After months of delays, the FBI has now decided to scrap the launch of its $5 billion Justice Department-wide IT services contract recompete until later this calendar year.
To bridge the gap for the DOJ during the delay, the FBI filed a one-year extension justification for the current contract, Information Technology Supplies and Support Service (ITSSS). That contract has a $30 billion ceiling, but FBI has said spending has amounted to only about $2 billion so far.
The agency’s plan was to issue a scaled-back recompete — which it has now named the IT Enterprise Contract Support (ITECS) — to launch with the expiration of ITSSS. However, with “intense industry interest,” changes in the acquisition strategy and the 35-day government shutdown, ITECS was thrown off track, the FBI says in the justification.
“Without impacting the mission of the FBI, it is imperative to have an additional twelve months of the existing ITSSS contract to aid in the mission of the FBI being met by IT services,” the bureau says.
Now, the FBI will use the extra time to make the most of ITECS. It plans to reissue a draft request for quotes later this month, accept questions on that draft until May 13 and host an industry day in June. It anticipates awarding spots on the contract to vendors in the first quarter of fiscal 2020.
Through the extension, the FBI plans to continue support of 105 existing task orders across the Department of Justice and compete and award another 30 during the yearlong extension.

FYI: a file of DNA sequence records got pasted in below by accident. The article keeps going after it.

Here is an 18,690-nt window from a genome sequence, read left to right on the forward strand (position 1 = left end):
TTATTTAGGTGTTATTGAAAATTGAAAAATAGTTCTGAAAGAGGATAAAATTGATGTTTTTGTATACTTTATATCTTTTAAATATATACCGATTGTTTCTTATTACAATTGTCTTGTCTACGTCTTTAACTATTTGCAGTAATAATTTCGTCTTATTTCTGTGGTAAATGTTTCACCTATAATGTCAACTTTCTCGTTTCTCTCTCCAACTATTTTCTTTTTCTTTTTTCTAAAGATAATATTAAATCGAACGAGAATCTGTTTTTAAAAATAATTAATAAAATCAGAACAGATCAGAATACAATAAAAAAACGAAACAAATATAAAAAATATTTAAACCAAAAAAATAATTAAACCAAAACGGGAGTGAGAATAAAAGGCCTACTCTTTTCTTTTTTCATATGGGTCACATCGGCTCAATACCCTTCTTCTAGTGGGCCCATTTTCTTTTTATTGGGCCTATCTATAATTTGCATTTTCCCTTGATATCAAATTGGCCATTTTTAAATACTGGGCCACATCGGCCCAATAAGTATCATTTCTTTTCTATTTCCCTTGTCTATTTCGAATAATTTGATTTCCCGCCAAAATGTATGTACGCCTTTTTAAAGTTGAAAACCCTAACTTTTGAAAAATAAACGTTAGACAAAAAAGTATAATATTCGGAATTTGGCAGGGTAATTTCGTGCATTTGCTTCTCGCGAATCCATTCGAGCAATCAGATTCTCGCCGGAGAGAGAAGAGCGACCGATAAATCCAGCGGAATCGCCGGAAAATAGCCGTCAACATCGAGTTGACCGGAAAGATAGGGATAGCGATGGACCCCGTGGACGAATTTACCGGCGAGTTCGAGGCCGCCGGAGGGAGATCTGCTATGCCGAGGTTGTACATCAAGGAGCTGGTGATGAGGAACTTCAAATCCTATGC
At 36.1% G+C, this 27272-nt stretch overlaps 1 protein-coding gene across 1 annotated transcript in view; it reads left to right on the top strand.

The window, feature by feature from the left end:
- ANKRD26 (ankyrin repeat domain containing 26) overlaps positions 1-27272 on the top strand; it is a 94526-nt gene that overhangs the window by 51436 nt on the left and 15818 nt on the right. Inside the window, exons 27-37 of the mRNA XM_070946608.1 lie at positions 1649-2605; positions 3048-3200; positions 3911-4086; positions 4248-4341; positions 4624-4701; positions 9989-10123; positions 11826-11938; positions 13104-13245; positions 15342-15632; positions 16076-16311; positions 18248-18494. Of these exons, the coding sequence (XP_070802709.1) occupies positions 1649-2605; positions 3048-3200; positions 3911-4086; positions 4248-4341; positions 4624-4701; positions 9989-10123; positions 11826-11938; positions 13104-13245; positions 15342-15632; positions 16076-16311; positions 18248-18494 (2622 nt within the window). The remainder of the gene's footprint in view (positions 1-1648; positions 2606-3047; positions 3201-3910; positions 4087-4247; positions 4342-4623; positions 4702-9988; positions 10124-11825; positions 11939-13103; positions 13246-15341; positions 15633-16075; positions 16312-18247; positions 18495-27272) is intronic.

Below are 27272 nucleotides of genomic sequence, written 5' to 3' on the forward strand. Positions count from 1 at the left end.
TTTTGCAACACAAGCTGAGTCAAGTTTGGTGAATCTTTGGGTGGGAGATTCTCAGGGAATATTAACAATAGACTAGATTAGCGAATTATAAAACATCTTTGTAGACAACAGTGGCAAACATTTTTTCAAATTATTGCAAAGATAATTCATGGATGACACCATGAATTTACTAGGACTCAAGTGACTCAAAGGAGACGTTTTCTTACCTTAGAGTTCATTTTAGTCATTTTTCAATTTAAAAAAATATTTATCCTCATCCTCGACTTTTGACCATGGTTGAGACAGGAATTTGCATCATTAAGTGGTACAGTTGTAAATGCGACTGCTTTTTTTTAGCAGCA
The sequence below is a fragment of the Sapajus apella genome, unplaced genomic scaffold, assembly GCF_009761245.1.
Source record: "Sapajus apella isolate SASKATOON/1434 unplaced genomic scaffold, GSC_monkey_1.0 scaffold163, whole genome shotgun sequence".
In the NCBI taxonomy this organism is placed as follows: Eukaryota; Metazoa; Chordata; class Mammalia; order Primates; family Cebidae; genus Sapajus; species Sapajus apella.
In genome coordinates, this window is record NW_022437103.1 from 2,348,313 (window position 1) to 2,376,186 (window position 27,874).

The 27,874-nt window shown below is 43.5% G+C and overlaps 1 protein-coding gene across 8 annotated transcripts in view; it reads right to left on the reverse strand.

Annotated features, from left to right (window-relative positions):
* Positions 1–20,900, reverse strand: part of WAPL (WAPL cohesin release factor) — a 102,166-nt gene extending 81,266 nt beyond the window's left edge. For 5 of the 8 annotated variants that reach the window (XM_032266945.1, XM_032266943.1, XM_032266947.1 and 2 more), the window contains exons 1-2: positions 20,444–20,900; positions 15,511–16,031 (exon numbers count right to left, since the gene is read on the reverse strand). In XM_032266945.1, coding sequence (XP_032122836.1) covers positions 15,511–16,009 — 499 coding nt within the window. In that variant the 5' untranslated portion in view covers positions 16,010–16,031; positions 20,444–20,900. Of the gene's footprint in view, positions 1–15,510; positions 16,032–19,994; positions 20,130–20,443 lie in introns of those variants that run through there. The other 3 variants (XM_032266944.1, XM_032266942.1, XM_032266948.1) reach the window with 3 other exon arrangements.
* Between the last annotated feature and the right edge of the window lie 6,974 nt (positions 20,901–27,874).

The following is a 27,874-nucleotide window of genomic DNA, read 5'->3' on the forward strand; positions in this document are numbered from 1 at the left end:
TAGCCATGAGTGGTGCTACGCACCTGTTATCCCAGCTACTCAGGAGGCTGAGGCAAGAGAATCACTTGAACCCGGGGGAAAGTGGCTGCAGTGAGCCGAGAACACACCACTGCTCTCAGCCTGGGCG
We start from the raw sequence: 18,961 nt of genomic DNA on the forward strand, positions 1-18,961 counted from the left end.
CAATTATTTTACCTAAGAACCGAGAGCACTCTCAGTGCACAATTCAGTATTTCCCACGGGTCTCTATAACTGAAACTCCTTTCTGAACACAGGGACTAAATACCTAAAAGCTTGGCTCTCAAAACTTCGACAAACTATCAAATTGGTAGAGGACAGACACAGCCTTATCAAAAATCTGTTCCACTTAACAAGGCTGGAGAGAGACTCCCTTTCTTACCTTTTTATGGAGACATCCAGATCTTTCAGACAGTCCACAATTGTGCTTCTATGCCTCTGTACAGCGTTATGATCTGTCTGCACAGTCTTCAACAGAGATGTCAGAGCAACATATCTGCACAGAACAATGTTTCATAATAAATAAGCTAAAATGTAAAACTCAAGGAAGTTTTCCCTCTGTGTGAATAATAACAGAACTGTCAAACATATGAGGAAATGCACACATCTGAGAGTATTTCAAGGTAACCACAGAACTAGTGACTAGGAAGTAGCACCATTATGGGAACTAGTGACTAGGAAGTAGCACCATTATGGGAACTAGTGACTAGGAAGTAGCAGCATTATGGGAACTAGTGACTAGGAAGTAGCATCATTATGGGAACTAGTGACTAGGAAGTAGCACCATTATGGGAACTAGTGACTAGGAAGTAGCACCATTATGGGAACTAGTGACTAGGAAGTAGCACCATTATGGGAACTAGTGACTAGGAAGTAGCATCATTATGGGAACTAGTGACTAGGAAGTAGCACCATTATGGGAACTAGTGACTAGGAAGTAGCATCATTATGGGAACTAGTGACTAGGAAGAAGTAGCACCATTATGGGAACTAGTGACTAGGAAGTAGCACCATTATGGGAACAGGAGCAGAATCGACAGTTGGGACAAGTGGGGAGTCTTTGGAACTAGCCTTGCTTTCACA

“If these orders were to be competed outside the ITSSS BPA on [the General Services Administration’s] IT Schedule 70, the FBI would experience unacceptable delays based on the timeframes required for security,” FBI’s justification says.
When it does come time to award the recompete, FBI anticipates making 15 to 22 awards per track on the contract, it has said. Ten to 15 of those would go to large businesses, and five to seven would be for small businesses in each track. Those numbers may change depending on what the agency needs.
The recompete also differs in that it is built around a framework used by chief information officers and other tech leaders called Technology Business Management. The BPA will be broken down into six tracks: end-user services, business application services, delivery services, platform services, infrastructure services and emerging services.